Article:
Have you ever stumbled across a for-sale skin care project that was so simple, yet so expensive, that it made you downright mad? That was my initial reaction to the product that inspired this DIY. $70 for mostly clay, some salt, some inexpensive herbs, and some spices I have in my kitchen. $70!?! And that’s US dollars, too, so that’s nearly $95 Canadian with the exchange rate these days, and… what!? Anyhow, I guess I like to channel my rage into making things (who is surprised?), so I did. I made myself a bunch of Cleansing Mud Mousse for a whole lot less than $95, and now you can, too.
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As usual, this definitely isn’t a total dupe. For starters, the original has more spices in the spice blend—all of them irritating ones. I decided to pare it down to two, and as is I notice a mild, but still pleasant warming sensation after wash-off. I think it might be a bit much with more. I used kaolin instead of halloysite clay (gasp! A clay I don’t have!), and I opted to drop the salt entirely, though you could definitely include some if you want to.
The original touts the vitamin C as being brightening… and vitamin C is, under the right circumstances. I have my doubt that those circumstances include immediately reacting with baking soda (therefore chemically transforming it), and being rinsed off the skin quite promptly. So, if you have citric acid, but no vitamin C, feel free to use the citric acid instead. It’ll still react with the baking soda to make the mud get all moussey and neat, but it’s mucho cheaper.
The herb blend is quite customizable, but I’d really recommend including the marshmallow root. It gives the scrub/mousse/mud a wonderful slip that I’d typically associate with soap, but it’s not at all soapy. It’s pretty cool, really. Definitely feel free to swap out the calendula and rose buds for chamomile, white willow bark, arnica, or whatever you have on hand/your skin loves!
If you’d like to add some essential oils, you definitely can, but I’d encourage you to take a whiff of the powder as-is before adding any. I really like the soft herbaceous notes and the slight pie-spice scent from the cinnamon and cloves. If you want to add some essential oils I’d recommend 5–7 drops; count them into the coffee grinder after the initial blend, and then blend away until the mixture is uniform.
To use, combine about half a teaspoon of the Cleansing Mud Mousse mixture with some water in your palm, and work it into a moussey paste. Massage it into your skin, and rinse it off. My skin was left oh-so-soft and lovely; I was actually rather surprised at how soft it was and kept petting my cheek all night long. The surprise was because the exfoliation was really gentle—so gentle it mostly felt like a face massage. The noticeably scrubby bits of this mousse are pretty sparse, which I really liked. If you include salt the scrub factor will increase, so if you have sensitive skin I’d leave it out. I’d recommend only using this every two or three days; it’s pretty gentle, but all the same, our faces don’t typically need loads of daily exfoliation—especially physical exfoliation.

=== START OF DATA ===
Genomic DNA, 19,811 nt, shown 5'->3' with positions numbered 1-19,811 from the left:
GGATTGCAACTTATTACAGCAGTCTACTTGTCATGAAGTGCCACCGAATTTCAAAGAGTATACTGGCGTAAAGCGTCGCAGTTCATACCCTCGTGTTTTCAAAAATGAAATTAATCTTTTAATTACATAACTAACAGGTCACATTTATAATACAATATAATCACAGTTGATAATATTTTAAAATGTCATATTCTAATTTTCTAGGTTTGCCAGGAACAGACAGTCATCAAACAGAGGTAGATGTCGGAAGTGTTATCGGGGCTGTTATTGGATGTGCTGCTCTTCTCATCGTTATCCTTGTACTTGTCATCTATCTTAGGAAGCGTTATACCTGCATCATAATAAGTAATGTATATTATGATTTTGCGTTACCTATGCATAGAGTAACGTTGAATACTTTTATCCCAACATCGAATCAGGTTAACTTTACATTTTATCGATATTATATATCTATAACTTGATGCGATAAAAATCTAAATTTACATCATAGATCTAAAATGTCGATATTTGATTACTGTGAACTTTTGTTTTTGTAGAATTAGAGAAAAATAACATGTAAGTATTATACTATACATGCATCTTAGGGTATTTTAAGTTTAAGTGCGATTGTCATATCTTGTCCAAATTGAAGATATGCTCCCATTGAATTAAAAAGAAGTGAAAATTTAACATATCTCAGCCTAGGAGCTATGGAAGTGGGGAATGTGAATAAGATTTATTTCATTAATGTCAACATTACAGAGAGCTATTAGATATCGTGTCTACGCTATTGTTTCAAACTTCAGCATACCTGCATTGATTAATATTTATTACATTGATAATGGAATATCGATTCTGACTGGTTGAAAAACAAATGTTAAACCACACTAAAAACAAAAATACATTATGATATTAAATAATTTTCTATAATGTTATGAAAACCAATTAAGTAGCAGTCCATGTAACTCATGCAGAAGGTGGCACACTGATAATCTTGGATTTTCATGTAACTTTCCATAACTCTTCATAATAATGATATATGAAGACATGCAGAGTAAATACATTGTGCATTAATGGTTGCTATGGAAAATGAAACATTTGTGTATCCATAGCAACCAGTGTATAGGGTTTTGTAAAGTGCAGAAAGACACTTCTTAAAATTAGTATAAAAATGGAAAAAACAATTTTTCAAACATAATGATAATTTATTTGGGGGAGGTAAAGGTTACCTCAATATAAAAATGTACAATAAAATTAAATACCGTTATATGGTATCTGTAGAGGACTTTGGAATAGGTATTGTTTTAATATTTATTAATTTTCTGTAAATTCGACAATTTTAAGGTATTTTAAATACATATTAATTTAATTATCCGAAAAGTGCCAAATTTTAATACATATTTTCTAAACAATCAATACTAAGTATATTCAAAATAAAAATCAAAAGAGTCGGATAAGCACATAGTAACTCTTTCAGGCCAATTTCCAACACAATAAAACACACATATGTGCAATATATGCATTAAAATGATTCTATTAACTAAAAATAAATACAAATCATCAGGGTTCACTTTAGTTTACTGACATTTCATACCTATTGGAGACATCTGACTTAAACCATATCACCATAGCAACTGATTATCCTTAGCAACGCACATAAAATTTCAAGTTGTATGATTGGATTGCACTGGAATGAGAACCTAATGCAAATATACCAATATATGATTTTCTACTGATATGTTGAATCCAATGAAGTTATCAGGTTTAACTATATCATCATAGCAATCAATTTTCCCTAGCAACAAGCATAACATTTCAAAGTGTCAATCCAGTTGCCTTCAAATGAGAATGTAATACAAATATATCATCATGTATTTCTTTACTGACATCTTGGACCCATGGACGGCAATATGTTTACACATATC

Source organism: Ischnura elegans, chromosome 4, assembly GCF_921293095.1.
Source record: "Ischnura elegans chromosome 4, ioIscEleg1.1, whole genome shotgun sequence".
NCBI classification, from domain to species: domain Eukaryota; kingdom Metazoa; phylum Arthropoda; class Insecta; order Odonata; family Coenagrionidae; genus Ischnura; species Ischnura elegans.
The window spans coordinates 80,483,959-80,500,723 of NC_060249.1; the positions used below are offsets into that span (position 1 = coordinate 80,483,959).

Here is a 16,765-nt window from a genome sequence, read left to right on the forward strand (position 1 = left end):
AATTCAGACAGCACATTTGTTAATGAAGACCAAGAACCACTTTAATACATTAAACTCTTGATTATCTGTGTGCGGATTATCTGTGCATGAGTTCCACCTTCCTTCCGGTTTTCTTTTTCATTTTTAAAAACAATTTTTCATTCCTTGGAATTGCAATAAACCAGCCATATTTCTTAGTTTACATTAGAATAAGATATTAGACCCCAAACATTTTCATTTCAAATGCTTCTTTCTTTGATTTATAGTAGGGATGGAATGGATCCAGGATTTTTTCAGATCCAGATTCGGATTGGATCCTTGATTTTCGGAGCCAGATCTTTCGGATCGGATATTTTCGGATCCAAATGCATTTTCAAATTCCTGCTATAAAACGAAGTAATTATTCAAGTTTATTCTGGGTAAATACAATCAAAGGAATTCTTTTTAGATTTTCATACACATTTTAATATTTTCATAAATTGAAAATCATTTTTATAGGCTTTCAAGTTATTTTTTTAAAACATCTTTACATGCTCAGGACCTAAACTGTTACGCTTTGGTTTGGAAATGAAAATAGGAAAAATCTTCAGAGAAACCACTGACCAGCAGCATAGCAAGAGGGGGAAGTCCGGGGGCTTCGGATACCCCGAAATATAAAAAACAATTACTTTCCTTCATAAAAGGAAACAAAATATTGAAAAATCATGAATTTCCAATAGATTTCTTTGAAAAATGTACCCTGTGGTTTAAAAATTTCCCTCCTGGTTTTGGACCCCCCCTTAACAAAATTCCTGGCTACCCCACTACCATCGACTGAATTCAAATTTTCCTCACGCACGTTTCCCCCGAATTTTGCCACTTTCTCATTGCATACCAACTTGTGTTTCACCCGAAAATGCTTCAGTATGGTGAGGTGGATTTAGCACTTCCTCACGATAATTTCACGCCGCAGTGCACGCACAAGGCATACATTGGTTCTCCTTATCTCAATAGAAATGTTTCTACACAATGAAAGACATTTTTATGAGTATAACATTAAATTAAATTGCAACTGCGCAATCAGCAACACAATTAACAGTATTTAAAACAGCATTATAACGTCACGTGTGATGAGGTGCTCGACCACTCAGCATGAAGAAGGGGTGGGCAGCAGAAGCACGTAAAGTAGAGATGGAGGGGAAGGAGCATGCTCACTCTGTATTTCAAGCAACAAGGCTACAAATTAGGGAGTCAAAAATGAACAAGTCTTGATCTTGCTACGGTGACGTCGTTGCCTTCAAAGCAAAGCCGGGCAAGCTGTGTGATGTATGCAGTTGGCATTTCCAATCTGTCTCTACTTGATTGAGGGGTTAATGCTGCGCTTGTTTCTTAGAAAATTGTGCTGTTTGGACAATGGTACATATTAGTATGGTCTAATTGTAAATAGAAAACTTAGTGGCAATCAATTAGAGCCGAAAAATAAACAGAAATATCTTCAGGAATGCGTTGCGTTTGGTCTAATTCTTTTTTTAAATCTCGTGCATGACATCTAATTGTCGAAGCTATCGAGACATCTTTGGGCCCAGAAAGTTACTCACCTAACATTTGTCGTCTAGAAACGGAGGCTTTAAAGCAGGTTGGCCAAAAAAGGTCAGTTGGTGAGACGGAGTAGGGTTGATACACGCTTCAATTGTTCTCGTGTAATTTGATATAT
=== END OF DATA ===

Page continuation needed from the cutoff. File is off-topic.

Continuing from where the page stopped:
Anywho, I quite like this Cleansing Mud Mousse—not only because it’s my new go-to exfoliant, but also because I feel like I’m sticking it to the $70 mud industry, and that makes my inner anarchist happy 😝
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Cleansing Mud Mousse
1 tbsp white kaolin clay (USA / Canada) (white or red is fine)
1 tbsp rhassoul clay
1 tsp sea salt (optional)
1/2 tsp baking soda (USA / Canada)
1/2 tsp vitamin C powder (L-ascorbic acid) or citric acid (USA / Canada)
Measure everything into your DIY-only coffee grinder and blend for about 30 seconds. Rap the lid sharply with the back of a spoon and leave the grinder for 20 minutes to allow the powder to settle.
After 20 minutes have passed, remove the lid and spoon the mixture into 60mL / 2oz jar (the one pictured is 100mL and you can see it’s a bit big!).
To use, take about half a teaspoon of the powder into your palm and slowly add water until you have a thick, frothy paste. Massage it into your skin, and rinse off. Follow up with any other facial cleansers you might be using, and your favourite moisturizer.
Shelf Life & Storage
Because this scrub does not contain any water, it does not require a broad-spectrum preservative (broad spectrum preservatives ward off microbial growth, and microbes require water to live—no water, no microbes!). Be sure to keep it dry to ensure it lasts as long as possible—don’t let any water get into the container and it should easily last a year.